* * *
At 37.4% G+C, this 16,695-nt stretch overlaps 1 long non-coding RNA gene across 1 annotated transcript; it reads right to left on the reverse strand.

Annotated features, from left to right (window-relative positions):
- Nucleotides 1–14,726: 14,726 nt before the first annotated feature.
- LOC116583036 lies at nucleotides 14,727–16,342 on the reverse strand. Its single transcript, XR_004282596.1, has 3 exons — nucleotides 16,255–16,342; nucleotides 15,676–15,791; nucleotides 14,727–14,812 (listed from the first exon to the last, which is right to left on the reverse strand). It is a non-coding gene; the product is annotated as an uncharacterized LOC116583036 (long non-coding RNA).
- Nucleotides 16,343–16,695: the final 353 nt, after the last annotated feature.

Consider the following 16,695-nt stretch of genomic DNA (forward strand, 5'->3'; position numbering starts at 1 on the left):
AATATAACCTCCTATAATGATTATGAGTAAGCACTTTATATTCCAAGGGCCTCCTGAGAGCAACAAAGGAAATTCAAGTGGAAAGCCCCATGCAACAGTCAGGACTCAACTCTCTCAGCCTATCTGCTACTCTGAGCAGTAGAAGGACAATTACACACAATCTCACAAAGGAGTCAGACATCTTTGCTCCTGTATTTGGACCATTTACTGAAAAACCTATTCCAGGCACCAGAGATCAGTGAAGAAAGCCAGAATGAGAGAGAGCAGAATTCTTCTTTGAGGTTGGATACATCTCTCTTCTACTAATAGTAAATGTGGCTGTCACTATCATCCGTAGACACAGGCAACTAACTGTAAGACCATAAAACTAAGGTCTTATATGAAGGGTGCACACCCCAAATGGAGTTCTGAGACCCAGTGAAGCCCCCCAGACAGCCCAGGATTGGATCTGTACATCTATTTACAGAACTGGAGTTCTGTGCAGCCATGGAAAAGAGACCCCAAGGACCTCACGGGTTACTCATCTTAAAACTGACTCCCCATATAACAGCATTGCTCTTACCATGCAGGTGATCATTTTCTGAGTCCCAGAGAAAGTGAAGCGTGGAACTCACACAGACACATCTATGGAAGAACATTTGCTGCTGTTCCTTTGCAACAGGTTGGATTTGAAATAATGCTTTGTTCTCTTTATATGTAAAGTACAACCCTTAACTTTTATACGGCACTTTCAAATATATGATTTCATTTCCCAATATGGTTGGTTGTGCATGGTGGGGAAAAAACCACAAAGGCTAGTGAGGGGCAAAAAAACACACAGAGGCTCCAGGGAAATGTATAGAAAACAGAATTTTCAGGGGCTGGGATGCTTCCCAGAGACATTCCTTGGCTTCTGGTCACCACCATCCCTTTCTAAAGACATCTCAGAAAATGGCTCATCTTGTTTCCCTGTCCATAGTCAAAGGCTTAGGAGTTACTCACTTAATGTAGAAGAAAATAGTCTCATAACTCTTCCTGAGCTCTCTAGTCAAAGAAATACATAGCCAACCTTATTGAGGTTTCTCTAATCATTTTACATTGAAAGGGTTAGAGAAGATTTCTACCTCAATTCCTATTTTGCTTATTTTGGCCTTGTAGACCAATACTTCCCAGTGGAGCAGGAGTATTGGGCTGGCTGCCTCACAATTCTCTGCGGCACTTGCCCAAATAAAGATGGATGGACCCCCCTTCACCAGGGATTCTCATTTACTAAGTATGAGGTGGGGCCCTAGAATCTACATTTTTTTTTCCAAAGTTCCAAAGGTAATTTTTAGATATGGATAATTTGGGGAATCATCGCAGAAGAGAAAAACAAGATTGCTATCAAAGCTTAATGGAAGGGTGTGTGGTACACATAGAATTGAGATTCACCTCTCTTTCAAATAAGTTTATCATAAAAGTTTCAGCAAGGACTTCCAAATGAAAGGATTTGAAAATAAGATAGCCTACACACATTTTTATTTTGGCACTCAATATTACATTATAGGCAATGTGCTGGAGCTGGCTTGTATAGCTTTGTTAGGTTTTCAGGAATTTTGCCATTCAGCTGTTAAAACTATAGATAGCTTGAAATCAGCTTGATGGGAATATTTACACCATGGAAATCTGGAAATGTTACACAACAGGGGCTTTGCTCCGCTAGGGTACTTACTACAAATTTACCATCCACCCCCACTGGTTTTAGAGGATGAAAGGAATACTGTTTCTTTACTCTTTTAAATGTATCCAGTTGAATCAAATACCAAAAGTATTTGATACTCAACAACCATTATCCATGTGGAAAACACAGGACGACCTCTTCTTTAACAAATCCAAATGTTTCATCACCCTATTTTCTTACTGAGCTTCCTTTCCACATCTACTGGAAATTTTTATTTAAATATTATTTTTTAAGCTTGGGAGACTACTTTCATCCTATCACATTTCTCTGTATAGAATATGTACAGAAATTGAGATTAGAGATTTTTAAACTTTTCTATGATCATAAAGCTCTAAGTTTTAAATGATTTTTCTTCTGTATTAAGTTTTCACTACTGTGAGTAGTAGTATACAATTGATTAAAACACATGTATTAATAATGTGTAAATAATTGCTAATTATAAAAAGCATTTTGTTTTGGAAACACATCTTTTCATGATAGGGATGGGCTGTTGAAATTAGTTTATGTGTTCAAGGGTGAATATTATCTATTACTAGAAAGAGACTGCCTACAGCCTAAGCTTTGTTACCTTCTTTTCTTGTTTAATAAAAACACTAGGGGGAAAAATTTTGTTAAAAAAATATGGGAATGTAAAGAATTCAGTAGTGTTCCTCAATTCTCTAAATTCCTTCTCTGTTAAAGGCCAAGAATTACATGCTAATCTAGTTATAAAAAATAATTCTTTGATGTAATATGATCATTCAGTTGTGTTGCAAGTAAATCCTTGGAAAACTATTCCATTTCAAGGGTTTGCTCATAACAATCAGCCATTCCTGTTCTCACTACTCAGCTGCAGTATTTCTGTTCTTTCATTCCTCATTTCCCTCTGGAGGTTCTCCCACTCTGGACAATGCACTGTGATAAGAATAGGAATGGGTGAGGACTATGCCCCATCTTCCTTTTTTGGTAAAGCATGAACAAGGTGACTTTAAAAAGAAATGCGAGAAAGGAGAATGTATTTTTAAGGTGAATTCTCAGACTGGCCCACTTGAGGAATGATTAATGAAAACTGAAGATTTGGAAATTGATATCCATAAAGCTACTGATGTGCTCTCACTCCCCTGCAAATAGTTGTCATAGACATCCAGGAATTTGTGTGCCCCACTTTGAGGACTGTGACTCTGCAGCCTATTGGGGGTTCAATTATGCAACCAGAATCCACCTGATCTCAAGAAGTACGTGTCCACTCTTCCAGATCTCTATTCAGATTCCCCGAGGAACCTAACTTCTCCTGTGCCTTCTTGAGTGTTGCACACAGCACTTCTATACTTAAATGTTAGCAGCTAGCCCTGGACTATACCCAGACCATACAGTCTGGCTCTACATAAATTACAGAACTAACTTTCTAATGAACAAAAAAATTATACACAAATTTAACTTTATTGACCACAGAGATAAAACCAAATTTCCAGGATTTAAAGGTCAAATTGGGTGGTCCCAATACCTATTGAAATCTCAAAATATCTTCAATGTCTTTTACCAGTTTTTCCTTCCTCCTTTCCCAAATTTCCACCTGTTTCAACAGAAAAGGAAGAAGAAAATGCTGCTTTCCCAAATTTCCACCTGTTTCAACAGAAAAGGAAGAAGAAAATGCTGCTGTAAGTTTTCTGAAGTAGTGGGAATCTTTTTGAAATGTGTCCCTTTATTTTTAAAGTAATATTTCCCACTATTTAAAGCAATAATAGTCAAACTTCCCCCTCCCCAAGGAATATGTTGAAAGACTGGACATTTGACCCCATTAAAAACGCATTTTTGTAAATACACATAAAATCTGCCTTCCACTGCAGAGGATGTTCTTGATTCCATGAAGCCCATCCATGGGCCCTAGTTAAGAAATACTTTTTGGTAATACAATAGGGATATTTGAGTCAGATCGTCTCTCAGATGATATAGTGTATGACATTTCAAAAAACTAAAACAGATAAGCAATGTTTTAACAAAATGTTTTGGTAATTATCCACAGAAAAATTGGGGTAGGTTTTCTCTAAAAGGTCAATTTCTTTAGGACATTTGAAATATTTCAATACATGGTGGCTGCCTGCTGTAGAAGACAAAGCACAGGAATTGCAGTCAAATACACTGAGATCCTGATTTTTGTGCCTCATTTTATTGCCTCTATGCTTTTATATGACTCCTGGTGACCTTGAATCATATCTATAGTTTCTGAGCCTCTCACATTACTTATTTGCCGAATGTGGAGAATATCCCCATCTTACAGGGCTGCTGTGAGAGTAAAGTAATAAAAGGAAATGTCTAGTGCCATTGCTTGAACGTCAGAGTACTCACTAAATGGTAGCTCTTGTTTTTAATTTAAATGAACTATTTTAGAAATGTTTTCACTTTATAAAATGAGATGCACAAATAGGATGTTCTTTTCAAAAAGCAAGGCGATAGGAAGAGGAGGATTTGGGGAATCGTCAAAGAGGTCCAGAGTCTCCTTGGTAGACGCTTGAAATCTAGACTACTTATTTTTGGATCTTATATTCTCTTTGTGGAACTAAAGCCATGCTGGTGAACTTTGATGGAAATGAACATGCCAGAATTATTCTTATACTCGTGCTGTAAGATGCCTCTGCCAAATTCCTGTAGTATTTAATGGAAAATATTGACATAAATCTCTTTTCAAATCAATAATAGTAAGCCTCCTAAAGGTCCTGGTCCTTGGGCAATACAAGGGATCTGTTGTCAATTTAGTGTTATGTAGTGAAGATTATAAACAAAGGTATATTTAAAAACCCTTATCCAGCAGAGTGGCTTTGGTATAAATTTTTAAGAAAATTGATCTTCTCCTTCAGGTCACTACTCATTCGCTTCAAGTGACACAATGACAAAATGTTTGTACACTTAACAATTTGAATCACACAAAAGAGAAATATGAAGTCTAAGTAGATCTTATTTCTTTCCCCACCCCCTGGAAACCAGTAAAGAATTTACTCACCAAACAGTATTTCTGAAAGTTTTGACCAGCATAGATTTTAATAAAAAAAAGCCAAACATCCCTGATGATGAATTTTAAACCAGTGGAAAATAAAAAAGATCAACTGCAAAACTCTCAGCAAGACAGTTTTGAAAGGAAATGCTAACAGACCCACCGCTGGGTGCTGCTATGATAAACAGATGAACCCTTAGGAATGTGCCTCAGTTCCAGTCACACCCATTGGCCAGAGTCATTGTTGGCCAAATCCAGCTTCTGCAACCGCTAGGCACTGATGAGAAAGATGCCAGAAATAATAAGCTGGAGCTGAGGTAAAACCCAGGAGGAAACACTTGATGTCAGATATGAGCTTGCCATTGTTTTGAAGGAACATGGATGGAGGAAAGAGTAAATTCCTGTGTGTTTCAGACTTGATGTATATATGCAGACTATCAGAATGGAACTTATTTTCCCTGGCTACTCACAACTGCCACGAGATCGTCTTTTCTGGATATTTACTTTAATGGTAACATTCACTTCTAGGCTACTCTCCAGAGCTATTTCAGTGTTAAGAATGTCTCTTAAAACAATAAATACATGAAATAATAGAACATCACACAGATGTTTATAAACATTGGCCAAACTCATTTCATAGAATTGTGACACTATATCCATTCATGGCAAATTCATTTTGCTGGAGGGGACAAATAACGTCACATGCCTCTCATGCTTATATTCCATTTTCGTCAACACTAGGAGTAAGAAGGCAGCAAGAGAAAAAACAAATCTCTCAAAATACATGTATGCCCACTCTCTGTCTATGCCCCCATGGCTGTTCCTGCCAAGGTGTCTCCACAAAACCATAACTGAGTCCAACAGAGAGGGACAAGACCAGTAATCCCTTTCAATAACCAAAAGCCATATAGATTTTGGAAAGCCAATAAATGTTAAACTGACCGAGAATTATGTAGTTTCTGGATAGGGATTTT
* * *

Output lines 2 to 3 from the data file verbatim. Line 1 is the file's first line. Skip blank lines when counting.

Annotated features, from left to right (window-relative positions):
- Nucleotides 1–14,726: 14,726 nt before the first annotated feature.